After Hurricane Ida knocked out power in coastal Louisiana last year, heat killed or contributed to deaths of at least 21 people, local coroners reported.
David Sneed, 65, died in the 12th-floor apartment where he’d been without power for several days after the storm hit Aug. 29.
Sneed was obese and had a cognitive impairment, so he usually used a wheelchair, said Rev. Ken Taylor at New Orleans Baptist Theological Seminary, where Sneed was a doctoral student.
Taylor checked on Sneed after the storm and said his apartment felt like 100 degrees (38 degrees Celsius). Six days after the storm, the power was back but when Taylor visited he got no answer.
Sneed’s body was found in his apartment, slumped in his wheelchair. He died from the heat, the coroner ruled.
“I speculate that he had rolled into his bedroom to put on some pants to go downstairs,” Taylor said.
The financial toll is steep. Louisiana regulators approved $3.2 billion in charges from hurricane damages in 2020 and 2021, which utility Entergy Corp. estimates will cost the average residential customer almost $100 annually for 15 years.
Most U.S. power transmission facilities are at least 25 years old. Utilities have quadrupled spending on them since 2000 to about $40 billion annually, according to Department of Energy data.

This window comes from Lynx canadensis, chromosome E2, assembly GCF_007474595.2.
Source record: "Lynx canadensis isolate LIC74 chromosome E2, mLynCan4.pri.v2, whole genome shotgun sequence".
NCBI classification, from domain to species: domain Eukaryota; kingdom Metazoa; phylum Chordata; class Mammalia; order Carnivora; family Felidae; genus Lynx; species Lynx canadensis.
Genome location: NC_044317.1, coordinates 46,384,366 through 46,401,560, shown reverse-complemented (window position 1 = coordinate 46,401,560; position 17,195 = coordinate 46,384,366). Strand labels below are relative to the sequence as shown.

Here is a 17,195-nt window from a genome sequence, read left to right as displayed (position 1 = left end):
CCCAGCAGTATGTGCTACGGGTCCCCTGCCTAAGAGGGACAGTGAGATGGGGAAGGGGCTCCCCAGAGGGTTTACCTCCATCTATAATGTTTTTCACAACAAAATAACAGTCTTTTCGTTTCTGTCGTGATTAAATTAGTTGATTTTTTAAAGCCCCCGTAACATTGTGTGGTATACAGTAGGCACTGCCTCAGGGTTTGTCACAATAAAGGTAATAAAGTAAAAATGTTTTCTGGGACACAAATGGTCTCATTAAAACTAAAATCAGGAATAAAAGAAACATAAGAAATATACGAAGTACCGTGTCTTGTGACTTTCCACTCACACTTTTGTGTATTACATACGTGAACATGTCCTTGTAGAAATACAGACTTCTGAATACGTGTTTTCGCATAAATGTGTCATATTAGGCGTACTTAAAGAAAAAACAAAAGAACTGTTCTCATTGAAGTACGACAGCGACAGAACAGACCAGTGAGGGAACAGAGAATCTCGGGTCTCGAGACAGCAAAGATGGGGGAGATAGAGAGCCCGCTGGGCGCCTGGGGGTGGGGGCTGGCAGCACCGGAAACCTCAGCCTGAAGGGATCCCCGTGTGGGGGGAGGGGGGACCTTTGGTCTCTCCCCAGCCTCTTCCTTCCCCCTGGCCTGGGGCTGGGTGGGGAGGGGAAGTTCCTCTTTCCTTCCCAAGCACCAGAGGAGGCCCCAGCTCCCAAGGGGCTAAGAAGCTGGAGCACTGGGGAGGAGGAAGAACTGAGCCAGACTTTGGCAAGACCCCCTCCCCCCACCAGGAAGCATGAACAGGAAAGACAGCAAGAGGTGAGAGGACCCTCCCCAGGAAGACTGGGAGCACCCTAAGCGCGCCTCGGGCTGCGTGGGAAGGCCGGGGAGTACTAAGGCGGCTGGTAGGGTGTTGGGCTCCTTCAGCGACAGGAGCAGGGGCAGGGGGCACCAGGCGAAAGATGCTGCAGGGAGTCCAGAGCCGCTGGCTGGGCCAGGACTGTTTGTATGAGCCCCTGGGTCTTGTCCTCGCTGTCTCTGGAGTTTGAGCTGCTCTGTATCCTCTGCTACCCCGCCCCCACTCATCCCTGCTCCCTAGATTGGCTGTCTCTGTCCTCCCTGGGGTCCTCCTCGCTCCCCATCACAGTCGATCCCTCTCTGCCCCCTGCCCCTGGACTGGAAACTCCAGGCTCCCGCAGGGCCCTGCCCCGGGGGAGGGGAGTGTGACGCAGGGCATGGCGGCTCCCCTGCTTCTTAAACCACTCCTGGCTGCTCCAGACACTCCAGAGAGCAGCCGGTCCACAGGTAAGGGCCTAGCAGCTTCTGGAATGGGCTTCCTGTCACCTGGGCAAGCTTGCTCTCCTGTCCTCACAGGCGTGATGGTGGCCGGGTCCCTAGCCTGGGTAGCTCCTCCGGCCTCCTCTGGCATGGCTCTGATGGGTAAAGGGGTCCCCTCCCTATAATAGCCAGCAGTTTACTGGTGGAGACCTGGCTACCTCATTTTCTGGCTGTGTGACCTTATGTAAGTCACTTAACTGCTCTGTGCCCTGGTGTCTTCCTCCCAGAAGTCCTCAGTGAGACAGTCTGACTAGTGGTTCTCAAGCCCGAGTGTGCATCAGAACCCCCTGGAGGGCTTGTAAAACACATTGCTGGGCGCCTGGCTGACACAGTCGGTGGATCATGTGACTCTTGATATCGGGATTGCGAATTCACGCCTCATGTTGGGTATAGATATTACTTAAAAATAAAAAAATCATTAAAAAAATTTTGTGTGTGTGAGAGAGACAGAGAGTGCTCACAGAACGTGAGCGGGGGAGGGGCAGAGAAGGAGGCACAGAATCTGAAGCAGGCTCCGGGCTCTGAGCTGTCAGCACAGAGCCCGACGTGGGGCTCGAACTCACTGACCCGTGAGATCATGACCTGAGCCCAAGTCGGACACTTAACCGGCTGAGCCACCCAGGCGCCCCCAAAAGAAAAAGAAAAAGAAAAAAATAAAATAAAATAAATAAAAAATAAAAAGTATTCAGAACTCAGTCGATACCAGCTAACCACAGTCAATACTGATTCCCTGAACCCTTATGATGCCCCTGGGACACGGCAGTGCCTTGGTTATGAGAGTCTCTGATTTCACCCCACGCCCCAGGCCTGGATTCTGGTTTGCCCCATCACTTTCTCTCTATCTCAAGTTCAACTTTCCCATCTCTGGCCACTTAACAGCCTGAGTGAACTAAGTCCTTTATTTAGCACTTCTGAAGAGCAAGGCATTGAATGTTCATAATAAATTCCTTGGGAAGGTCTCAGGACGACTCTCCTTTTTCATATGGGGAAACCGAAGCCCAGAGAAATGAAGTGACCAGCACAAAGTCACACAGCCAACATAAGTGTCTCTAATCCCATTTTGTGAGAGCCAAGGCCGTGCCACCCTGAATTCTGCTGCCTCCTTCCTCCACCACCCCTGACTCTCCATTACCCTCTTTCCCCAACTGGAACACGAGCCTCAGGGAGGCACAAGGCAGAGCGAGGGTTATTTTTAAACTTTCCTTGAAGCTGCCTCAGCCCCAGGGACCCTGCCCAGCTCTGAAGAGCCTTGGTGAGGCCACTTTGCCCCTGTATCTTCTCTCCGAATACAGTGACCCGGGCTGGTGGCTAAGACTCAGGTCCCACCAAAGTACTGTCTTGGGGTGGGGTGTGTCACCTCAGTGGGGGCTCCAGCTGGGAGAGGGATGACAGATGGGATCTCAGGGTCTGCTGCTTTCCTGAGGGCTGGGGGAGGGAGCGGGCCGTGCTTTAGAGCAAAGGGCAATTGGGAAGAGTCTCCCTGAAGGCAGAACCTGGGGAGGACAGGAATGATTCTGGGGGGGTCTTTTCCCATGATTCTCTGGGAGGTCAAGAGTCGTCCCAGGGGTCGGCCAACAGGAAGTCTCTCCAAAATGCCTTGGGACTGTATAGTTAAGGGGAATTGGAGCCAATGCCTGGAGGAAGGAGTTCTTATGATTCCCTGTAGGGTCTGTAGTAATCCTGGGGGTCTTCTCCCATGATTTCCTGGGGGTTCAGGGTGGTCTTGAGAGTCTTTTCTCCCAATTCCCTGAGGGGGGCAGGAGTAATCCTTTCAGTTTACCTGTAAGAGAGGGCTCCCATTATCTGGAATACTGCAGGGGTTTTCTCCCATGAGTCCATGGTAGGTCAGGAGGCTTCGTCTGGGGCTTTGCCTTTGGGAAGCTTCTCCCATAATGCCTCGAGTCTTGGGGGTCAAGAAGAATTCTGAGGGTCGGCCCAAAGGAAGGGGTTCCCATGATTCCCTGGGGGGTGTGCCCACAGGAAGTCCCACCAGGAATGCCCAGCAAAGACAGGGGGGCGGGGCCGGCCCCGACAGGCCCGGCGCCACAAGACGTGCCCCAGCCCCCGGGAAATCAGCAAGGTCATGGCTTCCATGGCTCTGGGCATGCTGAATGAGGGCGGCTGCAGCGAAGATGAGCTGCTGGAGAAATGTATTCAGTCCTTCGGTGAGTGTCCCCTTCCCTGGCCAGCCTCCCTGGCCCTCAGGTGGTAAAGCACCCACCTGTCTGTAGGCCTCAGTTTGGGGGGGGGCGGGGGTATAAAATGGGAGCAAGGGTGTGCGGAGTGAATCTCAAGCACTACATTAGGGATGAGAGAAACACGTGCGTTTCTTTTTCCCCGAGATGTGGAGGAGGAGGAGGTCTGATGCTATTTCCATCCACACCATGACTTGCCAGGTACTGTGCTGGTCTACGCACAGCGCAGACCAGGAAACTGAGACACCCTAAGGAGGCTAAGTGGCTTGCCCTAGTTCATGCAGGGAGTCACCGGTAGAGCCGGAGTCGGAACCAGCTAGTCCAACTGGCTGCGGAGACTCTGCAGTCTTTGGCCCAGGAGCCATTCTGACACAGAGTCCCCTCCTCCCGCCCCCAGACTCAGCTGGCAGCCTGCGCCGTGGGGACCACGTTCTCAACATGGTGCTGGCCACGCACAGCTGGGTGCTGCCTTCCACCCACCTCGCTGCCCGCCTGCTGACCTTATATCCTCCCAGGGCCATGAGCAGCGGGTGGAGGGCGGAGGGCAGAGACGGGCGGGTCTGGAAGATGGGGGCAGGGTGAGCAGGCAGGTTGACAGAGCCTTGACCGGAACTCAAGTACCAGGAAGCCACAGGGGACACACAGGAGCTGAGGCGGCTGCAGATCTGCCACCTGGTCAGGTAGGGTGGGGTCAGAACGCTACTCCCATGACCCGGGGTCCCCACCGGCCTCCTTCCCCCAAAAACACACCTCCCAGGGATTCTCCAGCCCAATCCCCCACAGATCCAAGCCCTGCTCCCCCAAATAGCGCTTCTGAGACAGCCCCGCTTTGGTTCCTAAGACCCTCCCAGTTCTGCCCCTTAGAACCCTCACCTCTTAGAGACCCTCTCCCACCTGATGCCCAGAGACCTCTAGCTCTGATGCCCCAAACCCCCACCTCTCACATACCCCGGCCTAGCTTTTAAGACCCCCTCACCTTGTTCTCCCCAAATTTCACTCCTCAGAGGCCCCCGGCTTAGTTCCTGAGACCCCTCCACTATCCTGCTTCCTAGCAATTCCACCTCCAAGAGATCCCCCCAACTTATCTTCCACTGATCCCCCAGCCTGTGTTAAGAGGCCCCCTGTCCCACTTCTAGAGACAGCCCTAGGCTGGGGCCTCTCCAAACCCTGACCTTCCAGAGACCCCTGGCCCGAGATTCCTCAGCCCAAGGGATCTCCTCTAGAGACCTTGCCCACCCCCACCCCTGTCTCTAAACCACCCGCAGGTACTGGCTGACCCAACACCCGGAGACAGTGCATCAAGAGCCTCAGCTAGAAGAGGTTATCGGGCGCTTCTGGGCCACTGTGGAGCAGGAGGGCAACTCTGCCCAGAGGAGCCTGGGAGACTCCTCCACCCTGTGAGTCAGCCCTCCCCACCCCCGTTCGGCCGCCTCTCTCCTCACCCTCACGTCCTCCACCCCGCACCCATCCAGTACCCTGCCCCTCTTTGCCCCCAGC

Billions more are set to be spent, with costs borne by consumers. Yet the effort won’t keep up with climate change, said U.C. Berkeley’s von Meier. “Rates will go up, reliability will go down,” she said.
Almost 200 California wildfires over the past decade were traced to downed power lines. Among them, a 2018 fire that ripped through the Sierra Nevada foothills town of Paradise and killed 85 people, resulting in criminal convictions of Pacific Gas and Electric Co., the nation’s largest utility.
Now when windstorms and dry conditions are forecast, utilities cut power preventively. That’s potentially life-threatening for people with medical equipment that requires electricity.
An AP review of California utility filings found almost 160,000 power shutoffs to customers with medical needs since 2017.
Utilities have sought to lessen the impacts by distributing portable batteries and setting up centers where people can charge essential devices.
PG&E Vice President Sumeet Singh said shutoffs are a last resort and have been reduced in size in part through better forecasting of hazardous weather. “We know there has been a trade-off between safety and reliability,” Singh said.
By year’s end, PG&E expects to have spent almost $15 billion since 2020 on wildfire prevention. It’s cutting back vegetation near equipment and plans to bury 10,000 miles (16,000 kilometers) of lines over 10 years so they won’t be exposed to falling trees.
For now the shutoffs are set to continue.
Richard Skaff, a paraplegic and advocate for the disabled in Northern California, said he endured two forced outages each lasting five days. He had a generator to keep his electric wheelchair powered and house heated, but said others with disabilities live on minimal incomes and struggle during outages.
“If we’re going to allow PG&E and others to de-energize the grid…you have to determine the effects on the most vulnerable people,” Skaff said.